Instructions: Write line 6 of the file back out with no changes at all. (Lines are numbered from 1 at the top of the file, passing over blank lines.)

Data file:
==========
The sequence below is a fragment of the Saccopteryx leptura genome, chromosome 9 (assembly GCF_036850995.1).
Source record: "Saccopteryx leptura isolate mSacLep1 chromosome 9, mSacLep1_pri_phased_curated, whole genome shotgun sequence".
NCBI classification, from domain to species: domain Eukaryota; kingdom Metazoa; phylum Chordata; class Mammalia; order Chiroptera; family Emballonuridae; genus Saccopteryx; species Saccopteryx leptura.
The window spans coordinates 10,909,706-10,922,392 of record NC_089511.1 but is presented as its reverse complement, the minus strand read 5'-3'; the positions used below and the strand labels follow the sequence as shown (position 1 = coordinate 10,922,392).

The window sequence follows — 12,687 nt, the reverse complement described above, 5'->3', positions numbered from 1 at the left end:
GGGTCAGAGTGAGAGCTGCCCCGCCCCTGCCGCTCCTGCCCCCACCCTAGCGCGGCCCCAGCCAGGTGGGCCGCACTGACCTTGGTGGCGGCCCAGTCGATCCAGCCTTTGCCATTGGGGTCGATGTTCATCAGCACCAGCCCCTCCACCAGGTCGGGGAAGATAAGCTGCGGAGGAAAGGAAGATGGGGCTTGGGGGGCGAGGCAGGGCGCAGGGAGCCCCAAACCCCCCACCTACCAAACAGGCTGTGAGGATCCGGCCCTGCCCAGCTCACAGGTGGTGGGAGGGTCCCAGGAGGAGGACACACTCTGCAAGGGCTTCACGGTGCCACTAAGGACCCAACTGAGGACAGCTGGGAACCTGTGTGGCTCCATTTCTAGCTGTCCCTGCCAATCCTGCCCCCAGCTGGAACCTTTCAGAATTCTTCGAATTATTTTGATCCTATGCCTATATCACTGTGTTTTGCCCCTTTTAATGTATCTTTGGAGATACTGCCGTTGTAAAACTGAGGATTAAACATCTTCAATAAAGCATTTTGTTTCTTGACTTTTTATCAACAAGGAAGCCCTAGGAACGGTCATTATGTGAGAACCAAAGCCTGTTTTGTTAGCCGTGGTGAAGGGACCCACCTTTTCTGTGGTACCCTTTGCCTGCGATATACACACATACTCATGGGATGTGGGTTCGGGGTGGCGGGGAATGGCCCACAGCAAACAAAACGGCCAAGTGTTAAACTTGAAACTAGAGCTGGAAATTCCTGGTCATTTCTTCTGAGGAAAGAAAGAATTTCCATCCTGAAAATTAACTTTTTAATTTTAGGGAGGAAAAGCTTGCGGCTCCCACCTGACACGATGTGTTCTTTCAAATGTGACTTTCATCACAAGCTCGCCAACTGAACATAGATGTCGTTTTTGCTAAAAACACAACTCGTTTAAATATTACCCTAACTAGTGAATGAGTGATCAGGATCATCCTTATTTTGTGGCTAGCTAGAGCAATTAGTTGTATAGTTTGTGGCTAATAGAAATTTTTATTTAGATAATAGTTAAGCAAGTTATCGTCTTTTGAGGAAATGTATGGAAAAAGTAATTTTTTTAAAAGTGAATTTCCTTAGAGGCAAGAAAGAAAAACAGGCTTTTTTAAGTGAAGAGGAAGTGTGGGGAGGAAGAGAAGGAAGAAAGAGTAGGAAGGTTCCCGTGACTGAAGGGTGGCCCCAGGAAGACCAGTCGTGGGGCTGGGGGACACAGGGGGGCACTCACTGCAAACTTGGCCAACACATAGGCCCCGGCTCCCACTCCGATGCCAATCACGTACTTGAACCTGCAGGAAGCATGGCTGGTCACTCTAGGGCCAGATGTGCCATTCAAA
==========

GGGTCAGAGTGAGAGCTGCCCCGCCCCTGCCGCTCCTGCCCCCACCCTAGCGCGGCCCCAGCCAGGTGGGCCGCACTGACCTTGGTGGCGGCCCAGTCGATCCAGCCTTTGCCATTGGGGTCGATGTTCATCAGCACCAGCCCCTCCACCAGGTCGGGGAAGATAAGCTGCGGAGGAAAGGAAGATGGGGCTTGGGGGGCGAGGCAGGGCGCAGGGAGCCCCAAACCCCCCACCTACCAAACAGGCTGTGAGGATCCGGCCCTGCCCAGCTCACAGGTGGTGGGAGGGTCCCAGGAGGAGGACACACTCTGCAAGGGCTTCACGGTGCCACTAAGGACCCAACTGAGGACAGCTGGGAACCTGTGTGGCTCCATTTCTAGCTGTCCCTGCCAATCCTGCCCCCAGCTGGAACCTTTCAGAATTCTTCGAATTATTTTGATCCTATGCCTATATCACTGTGTTTTGCCCCTTTTAATGTATCTTTGGAGATACTGCCGTTGTAAAACTGAGGATTAAACATCTTCAATAAAGCATTTTGTTTCTTGACTTTTTATCAACAAGGAAGCCCTAGGAACGGTCATTATGTGAGAACCAAAGCCTGTTTTGTTAGCCGTGGTGAAGGGACCCACCTTTTCTGTGGTACCCTTTGCCTGCGATATACACACATACTCATGGGATGTGGGTTCGGGGTGGCGGGGAATGGCCCACAGCAAACAAAACGGCCAAGTGTTAAACTTGAAACTAGAGCTGGAAATTCCTGGTCATTTCTTCTGAGGAAAGAAAGAATTTCCATCCTGAAAATTAACTTTTTAATTTTAGGGAGGAAAAGCTTGCGGCTCCCACCTGACACGATGTGTTCTTTCAAATGTGACTTTCATCACAAGCTCGCCAACTGAACATAGATGTCGTTTTTGCTAAAAACACAACTCGTTTAAATATTACCCTAACTAGTGAATGAGTGATCAGGATCATCCTTATTTTGTGGCTAGCTAGAGCAATTAGTTGTATAGTTTGTGGCTAATAGAAATTTTTATTTAGATAATAGTTAAGCAAGTTATCGTCTTTTGAGGAAATGTATGGAAAAAGTAATTTTTTTAAAAGTGAATTTCCTTAGAGGCAAGAAAGAAAAACAGGCTTTTTTAAGTGAAGAGGAAGTGTGGGGAGGAAGAGAAGGAAGAAAGAGTAGGAAGGTTCCCGTGACTGAAGGGTGGCCCCAGGAAGACCAGTCGTGGGGCTGGGGGACACAGGGGGGCACTCACTGCAAACTTGGCCAACACATAGGCCCCGGCTCCCACTCCGATGCCAATCACGTACTTGAACCTGCAGGAAGCATGGCTGGTCACTCTAGGGCCAGATGTGCCATTCAAA